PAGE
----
THL316 The Triune God (8)

This subject explores the development of the Christian understanding of God as Trinity, from the biblical origins of the doctrine to key historical and theological developments in the first five centuries and also to the rejuvenation of the doctrine in more recent decades. It considers the implications of renewed trinitarian thought for theology, Christian anthropology, ethics, eccelesiology, mission and interfaith dialogue. The subject also critiques the possible misuse of trinitarian theology and its broader impact.

Subject Outlines
Current CSU students can view Subject Outlines for recent sessions. Please note that Subject Outlines and assessment tasks are updated each session.


Term 1 (75)
On Campus
Ming Hua Theological College

Continuing students should consult the SAL for current offering details: THL316. Where differences exist between the Handbook and the SAL, the SAL should be taken as containing the correct subject offering details.

Subject Information

Grading System



One session


School of Theology

Assumed Knowledge

THL111, THL113 and THL215

Learning Outcomes

Upon successful completion of this subject, students should:
  • be able to demonstrate familiarity with the biblical origins of the Christian understanding of God as Trinity
  • be able to reflect critically on the early emergence of trinitarian themes in Christian debates about God
  • be able to discuss classical developments in trinitarian doctrine with special reference to the Cappadocian theologians and Augustine
  • be able to demonstrate knowledge of recent developments in trinitarian thought and their contemporary implications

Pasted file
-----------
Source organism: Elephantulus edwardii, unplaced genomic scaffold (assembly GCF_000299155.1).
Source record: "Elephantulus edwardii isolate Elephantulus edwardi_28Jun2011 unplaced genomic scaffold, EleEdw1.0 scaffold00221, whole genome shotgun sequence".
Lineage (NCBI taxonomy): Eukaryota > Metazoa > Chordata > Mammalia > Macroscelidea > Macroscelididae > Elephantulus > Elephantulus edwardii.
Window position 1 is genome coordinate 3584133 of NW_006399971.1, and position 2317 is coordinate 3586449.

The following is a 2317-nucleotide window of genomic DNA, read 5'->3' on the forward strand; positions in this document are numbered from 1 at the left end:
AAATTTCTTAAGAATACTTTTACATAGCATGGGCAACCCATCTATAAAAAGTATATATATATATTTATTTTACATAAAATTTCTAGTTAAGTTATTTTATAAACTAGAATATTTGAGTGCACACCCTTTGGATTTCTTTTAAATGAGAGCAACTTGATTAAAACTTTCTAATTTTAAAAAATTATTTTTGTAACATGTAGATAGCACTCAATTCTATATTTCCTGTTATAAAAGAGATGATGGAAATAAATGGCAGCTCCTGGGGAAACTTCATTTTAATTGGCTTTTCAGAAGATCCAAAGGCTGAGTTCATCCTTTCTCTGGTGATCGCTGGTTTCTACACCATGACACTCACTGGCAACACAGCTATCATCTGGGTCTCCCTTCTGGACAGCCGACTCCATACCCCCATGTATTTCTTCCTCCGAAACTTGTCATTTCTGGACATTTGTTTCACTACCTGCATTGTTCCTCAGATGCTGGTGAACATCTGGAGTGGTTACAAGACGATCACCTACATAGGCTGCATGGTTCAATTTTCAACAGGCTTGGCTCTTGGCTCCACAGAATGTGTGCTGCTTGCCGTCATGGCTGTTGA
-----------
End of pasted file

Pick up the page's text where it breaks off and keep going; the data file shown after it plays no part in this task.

• be able to demonstrate awareness of various critiques of trinitarian theology and its possible misuses
  • be able to demonstrate self-guided learning, including research, writing and communication skills.


This subject will cover the following topics:
  • Biblical origins of the Christian understanding of God as Trinity
  • The early development of the doctrine of the Trinity
  • Arius and Athanasius
  • The contribution to trinitarian thought of the Cappadocians
  • The lasting influence of Augustine on the doctrine of the Trinity
  • The mysterious disappearance of the doctrine of the Trinity and its subliminal continuance
  • Barth, Rahner and the re-emergence of the doctrine of the Trinity in the twentieth century
  • Recent developments in trinitarian thought
  • Implications of trinitarian thought for Christian theology
  • Implications of the doctrine of the Trinity for Christian anthropology and ethics
  • Implications of the doctrine of the Trinity for ecclesiology, mission and interfaith dialogue
  • Critiques of contemporary developments and misuses of trinitarian theology


Current Students

For any enquiries about subject selection or course structure please contact Student Central or or phone on 1800 275 278.

Prospective Students

For further information about Charles Sturt University, or this course offering, please contact info.csu on 1800 275 278 (free call within Australia) or enquire online.

The information contained in the 2018 CSU Handbook was accurate at the date of publication: August 2018. The University reserves the right to vary the information at any time without notice.